*summa cum laude*. I just don't know what I should take from such a grade point average.

2. I received the following argument, from a student who received As on five projects and a B on a sixth, the projects to be weighted equally in the final grade. My point here is that such arithmetic is highly suspect, and there are arguments that are both reasonable and not at all inconsistent that come to a different conclusion.:

What this survey of the university regulations shows is

A = 4.0 points

A– = 3.7 points and so on

This indicated that an A- is 3.7 out of 4 points, which is a 92.5.

I received a 96! percent in your class (23/24), an A, not A-!

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The analysis is defective, since there is a mixing of percentages with grade points. If we look at the chart above, it is surely the case that you would get an A if you did 3.85 or better work (3.85 is halfway between 4 and 3.7), which is as little as 96.25% of the maximum grade, and if you got as little as 3.5 you would still get a A-, which is 87.5% of the maximum. You assume that an A means 100% but it could mean 96.5% in percentage terms. And a B might be as low as 2.85/4 which is 71.5% of the maximum. I have here assumed linearity, but in my experience excellent work is much much better than good work--you see that in your most distinguished professors who are much better than your quite good professors (who are very strong indeed). You really do not want to get to percentages when asking about excellence.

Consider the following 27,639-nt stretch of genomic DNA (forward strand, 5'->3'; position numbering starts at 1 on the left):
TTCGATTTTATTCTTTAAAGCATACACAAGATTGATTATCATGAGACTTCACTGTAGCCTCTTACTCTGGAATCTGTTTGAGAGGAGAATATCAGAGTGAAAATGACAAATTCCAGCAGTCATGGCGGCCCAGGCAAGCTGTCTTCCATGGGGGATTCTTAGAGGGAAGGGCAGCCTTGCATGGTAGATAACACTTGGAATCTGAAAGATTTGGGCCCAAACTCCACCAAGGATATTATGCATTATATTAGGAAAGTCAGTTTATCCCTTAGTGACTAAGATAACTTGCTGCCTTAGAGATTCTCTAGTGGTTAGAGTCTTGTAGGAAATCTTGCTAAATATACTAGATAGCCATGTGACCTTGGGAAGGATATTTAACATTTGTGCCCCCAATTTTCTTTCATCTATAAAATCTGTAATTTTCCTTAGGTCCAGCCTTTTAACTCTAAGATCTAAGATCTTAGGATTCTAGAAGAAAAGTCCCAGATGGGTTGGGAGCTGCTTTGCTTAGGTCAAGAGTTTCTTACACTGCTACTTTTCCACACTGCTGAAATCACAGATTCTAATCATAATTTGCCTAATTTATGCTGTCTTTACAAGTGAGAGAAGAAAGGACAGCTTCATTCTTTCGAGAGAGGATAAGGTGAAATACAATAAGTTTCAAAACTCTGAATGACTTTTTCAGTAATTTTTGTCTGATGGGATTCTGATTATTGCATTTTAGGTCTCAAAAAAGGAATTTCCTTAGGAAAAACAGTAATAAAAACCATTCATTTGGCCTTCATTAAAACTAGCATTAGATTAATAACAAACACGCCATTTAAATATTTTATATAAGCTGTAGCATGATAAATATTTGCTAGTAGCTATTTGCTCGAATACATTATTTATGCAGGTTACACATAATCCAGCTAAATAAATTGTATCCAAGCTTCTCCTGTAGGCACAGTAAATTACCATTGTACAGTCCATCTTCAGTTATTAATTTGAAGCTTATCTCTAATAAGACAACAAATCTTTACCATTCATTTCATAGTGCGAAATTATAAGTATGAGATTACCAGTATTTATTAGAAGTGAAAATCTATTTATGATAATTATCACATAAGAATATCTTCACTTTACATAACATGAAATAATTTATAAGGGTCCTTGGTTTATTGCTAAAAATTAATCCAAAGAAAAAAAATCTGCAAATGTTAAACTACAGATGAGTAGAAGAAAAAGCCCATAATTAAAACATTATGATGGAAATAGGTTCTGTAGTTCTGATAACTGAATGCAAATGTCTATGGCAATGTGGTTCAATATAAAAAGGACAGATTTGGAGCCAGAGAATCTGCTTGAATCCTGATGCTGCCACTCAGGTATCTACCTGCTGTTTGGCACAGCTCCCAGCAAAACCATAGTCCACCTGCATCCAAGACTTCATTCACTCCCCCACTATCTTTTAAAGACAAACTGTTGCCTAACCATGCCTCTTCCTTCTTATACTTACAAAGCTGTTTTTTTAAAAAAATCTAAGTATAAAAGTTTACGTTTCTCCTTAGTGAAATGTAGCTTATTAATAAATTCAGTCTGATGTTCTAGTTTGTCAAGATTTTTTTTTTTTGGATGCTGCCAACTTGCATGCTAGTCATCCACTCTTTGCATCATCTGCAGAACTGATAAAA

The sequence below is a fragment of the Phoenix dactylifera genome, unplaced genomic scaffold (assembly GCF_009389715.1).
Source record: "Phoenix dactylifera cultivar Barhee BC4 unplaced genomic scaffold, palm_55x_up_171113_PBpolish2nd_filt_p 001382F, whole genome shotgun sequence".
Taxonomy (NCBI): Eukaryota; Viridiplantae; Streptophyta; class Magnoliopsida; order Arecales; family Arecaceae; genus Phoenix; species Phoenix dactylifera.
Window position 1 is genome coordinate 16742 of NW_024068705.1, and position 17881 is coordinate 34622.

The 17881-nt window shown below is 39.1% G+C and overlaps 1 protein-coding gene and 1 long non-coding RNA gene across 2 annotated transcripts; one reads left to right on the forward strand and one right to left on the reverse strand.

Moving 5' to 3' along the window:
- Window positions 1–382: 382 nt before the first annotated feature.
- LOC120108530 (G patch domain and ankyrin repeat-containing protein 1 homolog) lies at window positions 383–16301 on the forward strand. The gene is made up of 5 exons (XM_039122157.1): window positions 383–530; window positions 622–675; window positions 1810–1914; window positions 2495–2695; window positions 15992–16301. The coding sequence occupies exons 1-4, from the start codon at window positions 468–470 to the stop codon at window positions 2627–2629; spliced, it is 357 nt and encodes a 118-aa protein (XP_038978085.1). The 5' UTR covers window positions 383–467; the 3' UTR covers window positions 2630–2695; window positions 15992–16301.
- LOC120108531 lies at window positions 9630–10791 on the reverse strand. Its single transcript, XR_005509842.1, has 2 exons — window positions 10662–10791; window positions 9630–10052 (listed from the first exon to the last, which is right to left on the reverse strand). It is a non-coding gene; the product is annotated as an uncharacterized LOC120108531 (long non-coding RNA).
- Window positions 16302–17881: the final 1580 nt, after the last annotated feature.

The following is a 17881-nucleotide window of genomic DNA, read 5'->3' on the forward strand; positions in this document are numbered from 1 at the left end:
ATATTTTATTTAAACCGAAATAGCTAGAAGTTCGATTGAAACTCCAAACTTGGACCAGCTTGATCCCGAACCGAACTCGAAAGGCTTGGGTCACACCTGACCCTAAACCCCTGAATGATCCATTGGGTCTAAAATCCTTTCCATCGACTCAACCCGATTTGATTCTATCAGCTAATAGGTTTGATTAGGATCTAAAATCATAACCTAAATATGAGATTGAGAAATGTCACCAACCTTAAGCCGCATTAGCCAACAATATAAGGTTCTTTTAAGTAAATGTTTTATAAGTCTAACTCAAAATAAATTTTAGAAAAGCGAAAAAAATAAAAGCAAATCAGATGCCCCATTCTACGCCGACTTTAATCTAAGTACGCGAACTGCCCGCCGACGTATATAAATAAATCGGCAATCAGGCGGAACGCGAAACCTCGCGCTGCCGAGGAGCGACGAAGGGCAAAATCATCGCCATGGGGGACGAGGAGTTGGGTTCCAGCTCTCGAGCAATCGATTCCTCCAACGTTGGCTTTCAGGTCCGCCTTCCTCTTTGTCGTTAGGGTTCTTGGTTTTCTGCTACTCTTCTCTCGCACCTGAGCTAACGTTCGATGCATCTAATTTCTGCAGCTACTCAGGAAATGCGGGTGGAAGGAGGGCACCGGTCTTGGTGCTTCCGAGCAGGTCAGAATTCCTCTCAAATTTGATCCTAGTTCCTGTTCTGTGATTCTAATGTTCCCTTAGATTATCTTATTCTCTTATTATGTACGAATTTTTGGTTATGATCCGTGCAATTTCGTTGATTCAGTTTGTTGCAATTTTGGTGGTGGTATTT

Actually, it is likely that your A's, were you graded in percentage terms, might well have been 95%. Virtually no one does a perfect job. (Nor do we give A+ or say 110%, for spectacular.) So the letter grades tend to be a bit more generous than percentage grades, at this end of the scale.

If we were to go to the middle of the range of A's, that would be 3.925 and the B's would be 3, so the total of 5 As and 1 B would be 3+5x3.925, or 22.525 grade points, and dividing by 6 it is 3.777, well in the range of the A- (3.5 to 3.85). You might well have been in the upper tail or lower tail of the distribution, but that is not known here.

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